Sinai official: Requirements for Central Sinai governorate not met

Gaber al-Araby, secretary general of the North Sinai Governorate, said that the requirements to create another governorate in central Sinai have not been met but that the issue was still under study.

Araby explained that the establishment of new governorates requires the inclusion of towns and villages of neighboring governorates in order to create organized structures that have independent service departments and budgets.

The secretary general told Al-Masry Al-Youm that North Sinai Governorate's administration has not so far received a formal letter from the Ministry of Local Development on the establishment of a governorate in central Sinai.

Araby added that the governor submitted a proposal to the Ministry of Local Development to turn a number of villages in North Sinai into cities, but the issue has not been decided upon yet.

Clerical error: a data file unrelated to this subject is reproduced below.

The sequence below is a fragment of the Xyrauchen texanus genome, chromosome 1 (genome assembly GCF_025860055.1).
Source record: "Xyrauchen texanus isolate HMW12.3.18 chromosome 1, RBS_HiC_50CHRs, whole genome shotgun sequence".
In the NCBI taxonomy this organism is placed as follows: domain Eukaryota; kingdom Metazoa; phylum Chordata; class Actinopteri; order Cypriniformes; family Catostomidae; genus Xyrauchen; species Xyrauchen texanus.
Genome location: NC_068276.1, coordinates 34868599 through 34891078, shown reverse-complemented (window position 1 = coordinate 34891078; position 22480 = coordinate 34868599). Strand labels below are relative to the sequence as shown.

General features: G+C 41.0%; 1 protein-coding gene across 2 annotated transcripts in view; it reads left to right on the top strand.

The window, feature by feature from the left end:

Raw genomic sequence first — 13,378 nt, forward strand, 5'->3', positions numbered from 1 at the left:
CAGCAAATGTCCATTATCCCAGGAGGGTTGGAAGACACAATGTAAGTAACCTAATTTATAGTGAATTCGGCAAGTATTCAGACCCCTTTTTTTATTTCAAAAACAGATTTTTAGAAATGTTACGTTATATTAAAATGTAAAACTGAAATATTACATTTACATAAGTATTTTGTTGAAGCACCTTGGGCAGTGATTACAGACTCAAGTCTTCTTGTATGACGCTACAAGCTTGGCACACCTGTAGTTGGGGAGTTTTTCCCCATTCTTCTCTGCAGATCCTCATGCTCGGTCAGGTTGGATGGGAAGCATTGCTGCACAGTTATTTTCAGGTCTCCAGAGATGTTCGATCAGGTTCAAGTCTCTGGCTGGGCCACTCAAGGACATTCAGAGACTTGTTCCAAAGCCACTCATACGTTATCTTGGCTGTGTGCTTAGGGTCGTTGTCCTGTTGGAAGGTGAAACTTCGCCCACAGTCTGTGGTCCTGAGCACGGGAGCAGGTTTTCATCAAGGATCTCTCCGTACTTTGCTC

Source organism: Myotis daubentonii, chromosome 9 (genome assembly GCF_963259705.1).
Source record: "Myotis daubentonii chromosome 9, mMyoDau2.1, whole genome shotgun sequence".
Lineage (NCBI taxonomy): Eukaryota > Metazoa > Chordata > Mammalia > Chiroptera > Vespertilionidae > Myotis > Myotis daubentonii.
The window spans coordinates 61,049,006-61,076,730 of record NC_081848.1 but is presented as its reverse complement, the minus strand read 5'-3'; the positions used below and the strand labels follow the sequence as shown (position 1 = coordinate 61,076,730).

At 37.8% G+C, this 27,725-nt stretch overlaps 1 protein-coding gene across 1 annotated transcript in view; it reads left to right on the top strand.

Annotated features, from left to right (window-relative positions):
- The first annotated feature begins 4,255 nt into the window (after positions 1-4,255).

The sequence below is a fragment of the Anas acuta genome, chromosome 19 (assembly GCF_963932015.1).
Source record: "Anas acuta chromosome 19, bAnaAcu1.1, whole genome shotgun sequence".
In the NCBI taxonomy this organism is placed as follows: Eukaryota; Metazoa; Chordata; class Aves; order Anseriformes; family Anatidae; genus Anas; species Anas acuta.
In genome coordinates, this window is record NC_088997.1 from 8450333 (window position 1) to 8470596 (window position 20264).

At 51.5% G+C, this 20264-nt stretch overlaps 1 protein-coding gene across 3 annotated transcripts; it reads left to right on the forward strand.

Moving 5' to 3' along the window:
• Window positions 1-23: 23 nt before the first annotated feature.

Sources at the Ministry of Local Development said on condition of anonymity that the idea of creating a third governorate in central Sinai was not new and the now-dissolved National Democratic Party submitted a similar proposal six years ago to the Ministry of Housing.

The sources added that the central Sinai area is essential to Egypt's national security and that the creation of a third governorate aims to eradicate terrorism in the area and make use of its natural resources through industrial projects.

The South Sinai Governorate economy mostly relies on tourism, while in North Sinai agricultural projects are the main economic activity. The central Sinai region meanwhile lacks services, added the sources.

The establishment of a new governorate requires an independent budget to lay infrastructure projects, the sources said.

Privately-owned Al-Shorouk newspaper reported earlier that President Mohamed Morsy will issue a decision to establish a third governorate in central Sinai. It reported that the new governorate will include parts from both North and South Sinai.

Edited translation from Al-Masry Al-Youm

Related Articles

Back to top button